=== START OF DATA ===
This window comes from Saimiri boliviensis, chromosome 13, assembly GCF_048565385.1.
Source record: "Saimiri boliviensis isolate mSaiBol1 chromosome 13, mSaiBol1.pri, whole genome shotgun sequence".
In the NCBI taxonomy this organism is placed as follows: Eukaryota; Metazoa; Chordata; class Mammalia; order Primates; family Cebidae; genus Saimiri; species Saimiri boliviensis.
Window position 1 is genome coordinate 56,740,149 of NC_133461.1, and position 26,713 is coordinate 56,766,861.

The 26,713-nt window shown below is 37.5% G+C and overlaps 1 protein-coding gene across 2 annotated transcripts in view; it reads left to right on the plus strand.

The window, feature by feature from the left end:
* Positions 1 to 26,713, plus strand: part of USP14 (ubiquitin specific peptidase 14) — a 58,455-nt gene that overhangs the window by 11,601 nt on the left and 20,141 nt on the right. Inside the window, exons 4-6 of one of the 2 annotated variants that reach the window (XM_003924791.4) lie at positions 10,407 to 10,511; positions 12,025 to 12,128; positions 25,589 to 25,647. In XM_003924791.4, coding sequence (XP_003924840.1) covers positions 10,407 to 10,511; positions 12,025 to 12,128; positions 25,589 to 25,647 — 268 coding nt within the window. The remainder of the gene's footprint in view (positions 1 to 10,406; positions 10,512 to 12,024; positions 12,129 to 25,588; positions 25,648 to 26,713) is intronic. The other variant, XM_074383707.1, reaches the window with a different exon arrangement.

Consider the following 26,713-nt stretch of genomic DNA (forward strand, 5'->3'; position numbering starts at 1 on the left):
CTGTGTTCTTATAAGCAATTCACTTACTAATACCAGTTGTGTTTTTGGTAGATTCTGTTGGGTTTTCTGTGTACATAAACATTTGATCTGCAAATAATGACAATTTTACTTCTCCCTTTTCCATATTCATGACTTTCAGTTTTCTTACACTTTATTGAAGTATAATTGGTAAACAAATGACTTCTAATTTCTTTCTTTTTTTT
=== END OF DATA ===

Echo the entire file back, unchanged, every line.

This window comes from Saimiri boliviensis, chromosome 13, assembly GCF_048565385.1.
Source record: "Saimiri boliviensis isolate mSaiBol1 chromosome 13, mSaiBol1.pri, whole genome shotgun sequence".
In the NCBI taxonomy this organism is placed as follows: Eukaryota; Metazoa; Chordata; class Mammalia; order Primates; family Cebidae; genus Saimiri; species Saimiri boliviensis.
Window position 1 is genome coordinate 56,740,149 of NC_133461.1, and position 26,713 is coordinate 56,766,861.

The 26,713-nt window shown below is 37.5% G+C and overlaps 1 protein-coding gene across 2 annotated transcripts in view; it reads left to right on the plus strand.

The window, feature by feature from the left end:
* Positions 1 to 26,713, plus strand: part of USP14 (ubiquitin specific peptidase 14) — a 58,455-nt gene that overhangs the window by 11,601 nt on the left and 20,141 nt on the right. Inside the window, exons 4-6 of one of the 2 annotated variants that reach the window (XM_003924791.4) lie at positions 10,407 to 10,511; positions 12,025 to 12,128; positions 25,589 to 25,647. In XM_003924791.4, coding sequence (XP_003924840.1) covers positions 10,407 to 10,511; positions 12,025 to 12,128; positions 25,589 to 25,647 — 268 coding nt within the window. The remainder of the gene's footprint in view (positions 1 to 10,406; positions 10,512 to 12,024; positions 12,129 to 25,588; positions 25,648 to 26,713) is intronic. The other variant, XM_074383707.1, reaches the window with a different exon arrangement.

Consider the following 26,713-nt stretch of genomic DNA (forward strand, 5'->3'; position numbering starts at 1 on the left):
CTGTGTTCTTATAAGCAATTCACTTACTAATACCAGTTGTGTTTTTGGTAGATTCTGTTGGGTTTTCTGTGTACATAAACATTTGATCTGCAAATAATGACAATTTTACTTCTCCCTTTTCCATATTCATGACTTTCAGTTTTCTTACACTTTATTGAAGTATAATTGGTAAACAAATGACTTCTAATTTCTTTCTTTTTTTT